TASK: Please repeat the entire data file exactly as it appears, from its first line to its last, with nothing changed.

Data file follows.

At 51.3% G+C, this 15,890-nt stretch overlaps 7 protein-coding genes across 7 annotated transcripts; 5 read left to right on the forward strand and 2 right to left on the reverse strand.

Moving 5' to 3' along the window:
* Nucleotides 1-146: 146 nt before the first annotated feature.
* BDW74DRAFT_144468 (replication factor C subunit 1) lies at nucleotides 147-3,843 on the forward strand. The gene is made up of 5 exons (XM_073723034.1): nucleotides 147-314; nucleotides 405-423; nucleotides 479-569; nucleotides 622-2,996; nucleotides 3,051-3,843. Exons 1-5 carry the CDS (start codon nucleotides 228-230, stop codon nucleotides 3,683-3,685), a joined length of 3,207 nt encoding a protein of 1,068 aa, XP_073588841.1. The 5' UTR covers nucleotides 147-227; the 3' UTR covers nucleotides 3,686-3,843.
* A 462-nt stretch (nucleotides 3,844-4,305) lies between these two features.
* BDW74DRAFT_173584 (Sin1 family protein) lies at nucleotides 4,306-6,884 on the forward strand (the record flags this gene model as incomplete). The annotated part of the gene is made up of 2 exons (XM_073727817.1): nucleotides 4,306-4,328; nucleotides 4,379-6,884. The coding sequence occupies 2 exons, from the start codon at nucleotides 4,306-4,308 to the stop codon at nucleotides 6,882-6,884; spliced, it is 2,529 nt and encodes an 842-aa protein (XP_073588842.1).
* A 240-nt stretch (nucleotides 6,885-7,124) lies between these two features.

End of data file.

At 51.3% G+C, this 15,890-nt stretch overlaps 7 protein-coding genes across 7 annotated transcripts; 5 read left to right on the forward strand and 2 right to left on the reverse strand.

Moving 5' to 3' along the window:
* Nucleotides 1-146: 146 nt before the first annotated feature.
* BDW74DRAFT_144468 (replication factor C subunit 1) lies at nucleotides 147-3,843 on the forward strand. The gene is made up of 5 exons (XM_073723034.1): nucleotides 147-314; nucleotides 405-423; nucleotides 479-569; nucleotides 622-2,996; nucleotides 3,051-3,843. Exons 1-5 carry the CDS (start codon nucleotides 228-230, stop codon nucleotides 3,683-3,685), a joined length of 3,207 nt encoding a protein of 1,068 aa, XP_073588841.1. The 5' UTR covers nucleotides 147-227; the 3' UTR covers nucleotides 3,686-3,843.
* A 462-nt stretch (nucleotides 3,844-4,305) lies between these two features.
* BDW74DRAFT_173584 (Sin1 family protein) lies at nucleotides 4,306-6,884 on the forward strand (the record flags this gene model as incomplete). The annotated part of the gene is made up of 2 exons (XM_073727817.1): nucleotides 4,306-4,328; nucleotides 4,379-6,884. The coding sequence occupies 2 exons, from the start codon at nucleotides 4,306-4,308 to the stop codon at nucleotides 6,882-6,884; spliced, it is 2,529 nt and encodes an 842-aa protein (XP_073588842.1).
* A 240-nt stretch (nucleotides 6,885-7,124) lies between these two features.